Notice that this behavior is not a property of our specific sample but of the distribution itself.

```
rerun(10, rlnorm(500, sd = 4)) %>% bind_cols() %>%
mutate(sim =1:500) %>%
pivot_longer(-sim, names_to = "simulation") %>%
mutate(simulation = str_extract(simulation, "\\d+")) %>%
ggplot(aes(sample = value)) +
stat_max_sum_ratio_plot(p = 4) +
geom_hline(aes(yintercept = 0),
linetype = 2) +
transition_reveal(stat(x)) +
facet_wrap(~simulation) +
scale_color_viridis_d() +
labs(title = "Max to Sum ratio for a Lognormal",
subtitle = "Slow convergence for higher moments")
```

## Pareto Distribution

Now it’s time to analyze a distribution that has no finite theoretical moments. For example, a Pareto with tail exponent \(\alpha = 1.16\), equivalent to the 80/20 rule, only has finite mean. All other higher moments are infinite. If you want an intuitive explanation of the tail exponent, check this other blogpost

```
<- 1.16
alpha <- function(n) {
rpareto 1/runif(n)^(1/alpha)) # inverse transform sampling
(
}
<- rpareto(5000)
pareto data.frame(pareto) %>%
ggplot(aes(sample = pareto)) +
stat_max_sum_ratio_plot(p = 4) +
geom_hline(aes(yintercept = 0),
linetype = 2) +
transition_reveal(stat(x)) +
scale_color_viridis_d() +
labs(title = "Max to Sum ratio for a Pareto (alpha = 1.16)",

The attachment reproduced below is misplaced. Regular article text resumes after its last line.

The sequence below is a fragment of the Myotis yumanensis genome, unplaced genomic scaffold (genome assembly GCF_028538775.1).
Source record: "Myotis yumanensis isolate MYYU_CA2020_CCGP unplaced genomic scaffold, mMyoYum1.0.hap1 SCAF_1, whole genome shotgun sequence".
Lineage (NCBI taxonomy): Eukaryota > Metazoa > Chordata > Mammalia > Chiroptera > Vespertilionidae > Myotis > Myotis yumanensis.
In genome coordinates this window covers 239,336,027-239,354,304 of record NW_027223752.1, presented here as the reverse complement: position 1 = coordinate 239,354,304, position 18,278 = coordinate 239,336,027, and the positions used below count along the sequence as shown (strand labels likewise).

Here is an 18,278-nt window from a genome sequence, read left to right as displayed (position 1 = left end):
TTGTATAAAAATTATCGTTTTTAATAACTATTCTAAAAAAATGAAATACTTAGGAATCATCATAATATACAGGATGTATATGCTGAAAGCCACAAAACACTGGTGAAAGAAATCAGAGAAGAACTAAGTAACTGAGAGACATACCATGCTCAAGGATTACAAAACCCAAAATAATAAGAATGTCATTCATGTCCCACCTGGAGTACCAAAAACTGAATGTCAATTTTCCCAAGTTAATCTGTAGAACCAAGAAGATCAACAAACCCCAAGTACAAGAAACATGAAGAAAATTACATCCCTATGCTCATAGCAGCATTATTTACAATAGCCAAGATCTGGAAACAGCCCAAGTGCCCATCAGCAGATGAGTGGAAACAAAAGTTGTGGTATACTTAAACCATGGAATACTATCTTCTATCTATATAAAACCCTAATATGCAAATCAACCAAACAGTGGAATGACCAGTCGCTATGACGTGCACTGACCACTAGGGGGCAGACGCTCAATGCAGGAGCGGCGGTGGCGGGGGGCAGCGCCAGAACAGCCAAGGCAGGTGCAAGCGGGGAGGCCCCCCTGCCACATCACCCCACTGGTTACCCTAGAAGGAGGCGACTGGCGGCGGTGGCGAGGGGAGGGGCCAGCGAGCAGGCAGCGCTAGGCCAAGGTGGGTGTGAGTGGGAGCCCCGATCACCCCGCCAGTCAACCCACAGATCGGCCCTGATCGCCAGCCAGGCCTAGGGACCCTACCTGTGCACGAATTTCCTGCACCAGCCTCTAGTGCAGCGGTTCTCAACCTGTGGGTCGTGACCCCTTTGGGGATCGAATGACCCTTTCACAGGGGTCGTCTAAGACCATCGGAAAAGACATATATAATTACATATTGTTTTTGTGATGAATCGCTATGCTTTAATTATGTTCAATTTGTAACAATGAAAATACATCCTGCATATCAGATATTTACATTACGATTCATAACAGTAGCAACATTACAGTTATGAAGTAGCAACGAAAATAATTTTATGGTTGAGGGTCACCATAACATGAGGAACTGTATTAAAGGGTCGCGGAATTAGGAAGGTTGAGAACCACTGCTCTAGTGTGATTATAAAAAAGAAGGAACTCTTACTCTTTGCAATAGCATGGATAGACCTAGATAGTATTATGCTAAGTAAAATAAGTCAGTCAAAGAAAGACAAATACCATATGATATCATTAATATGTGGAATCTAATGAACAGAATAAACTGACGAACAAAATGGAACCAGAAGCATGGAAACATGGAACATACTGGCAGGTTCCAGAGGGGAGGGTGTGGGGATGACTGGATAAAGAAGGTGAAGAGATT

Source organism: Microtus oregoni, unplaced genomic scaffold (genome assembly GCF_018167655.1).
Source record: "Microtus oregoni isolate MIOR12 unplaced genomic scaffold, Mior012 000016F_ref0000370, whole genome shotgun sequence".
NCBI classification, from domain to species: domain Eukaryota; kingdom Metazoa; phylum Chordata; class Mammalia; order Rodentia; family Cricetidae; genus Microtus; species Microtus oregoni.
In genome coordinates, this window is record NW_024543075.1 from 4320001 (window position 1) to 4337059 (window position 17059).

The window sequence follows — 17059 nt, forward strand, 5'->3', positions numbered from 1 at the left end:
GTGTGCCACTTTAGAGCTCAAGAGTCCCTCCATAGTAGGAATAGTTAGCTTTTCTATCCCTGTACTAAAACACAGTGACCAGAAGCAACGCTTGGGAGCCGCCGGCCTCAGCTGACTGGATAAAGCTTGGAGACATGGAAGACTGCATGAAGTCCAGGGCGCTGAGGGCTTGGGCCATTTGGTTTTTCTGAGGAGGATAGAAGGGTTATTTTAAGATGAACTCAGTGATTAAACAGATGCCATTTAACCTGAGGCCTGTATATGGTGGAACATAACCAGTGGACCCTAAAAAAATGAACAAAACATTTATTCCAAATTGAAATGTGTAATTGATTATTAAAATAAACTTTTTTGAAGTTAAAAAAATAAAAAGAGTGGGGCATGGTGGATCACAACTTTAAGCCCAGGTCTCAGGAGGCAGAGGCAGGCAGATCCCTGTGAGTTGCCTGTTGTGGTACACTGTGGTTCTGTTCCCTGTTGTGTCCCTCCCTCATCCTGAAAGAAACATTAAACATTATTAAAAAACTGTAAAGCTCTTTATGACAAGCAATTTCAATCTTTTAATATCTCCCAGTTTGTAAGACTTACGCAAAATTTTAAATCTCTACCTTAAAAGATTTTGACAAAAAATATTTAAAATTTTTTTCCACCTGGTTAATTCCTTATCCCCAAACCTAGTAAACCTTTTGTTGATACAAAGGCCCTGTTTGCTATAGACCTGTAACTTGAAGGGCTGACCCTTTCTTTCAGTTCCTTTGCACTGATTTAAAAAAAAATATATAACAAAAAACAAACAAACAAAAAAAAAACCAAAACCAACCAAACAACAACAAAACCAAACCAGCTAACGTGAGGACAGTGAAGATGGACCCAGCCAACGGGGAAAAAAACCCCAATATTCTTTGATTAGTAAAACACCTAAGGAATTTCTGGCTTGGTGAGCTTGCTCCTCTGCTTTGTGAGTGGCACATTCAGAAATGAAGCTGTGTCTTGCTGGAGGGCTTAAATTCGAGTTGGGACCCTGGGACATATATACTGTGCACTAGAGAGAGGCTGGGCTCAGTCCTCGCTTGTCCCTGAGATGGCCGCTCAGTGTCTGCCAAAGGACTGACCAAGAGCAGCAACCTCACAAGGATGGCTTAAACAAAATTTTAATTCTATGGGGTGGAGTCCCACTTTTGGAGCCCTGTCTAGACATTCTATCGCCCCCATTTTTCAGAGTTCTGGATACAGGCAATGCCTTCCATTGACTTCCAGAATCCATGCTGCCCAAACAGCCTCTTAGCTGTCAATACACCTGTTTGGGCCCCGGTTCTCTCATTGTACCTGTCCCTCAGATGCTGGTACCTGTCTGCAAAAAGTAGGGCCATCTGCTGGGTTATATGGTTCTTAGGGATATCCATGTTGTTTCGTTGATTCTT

subtitle = "Only the mean converges")
```

Compare it for a Pareto with $ = 2.32$:

```
<- 2.1
alpha <- function(n) {
rpareto 1/runif(n)^(1/alpha)) # inverse transform sampling
(
}
<- rpareto(5000)
pareto data.frame(pareto) %>%
ggplot(aes(sample = pareto)) +
stat_max_sum_ratio_plot(p = 4) +
geom_hline(aes(yintercept = 0),
linetype = 2) +
transition_reveal(stat(x)) +
scale_color_viridis_d() +
labs(title = "Max to Sum ratio for a Pareto (alpha = 2.1)",
subtitle = "The two first moments exist, yet only one converges. Second moment has alpha = 1.05")
```

Indeed, the first two moments exist and should both converge to zero. However, the second moment has fatter tails and thus takes longer to converge.

# Conclusion

The LLN converges very slowly for fat-tailed variables. For higher moments, the problem is compounded: their convergence is even slower.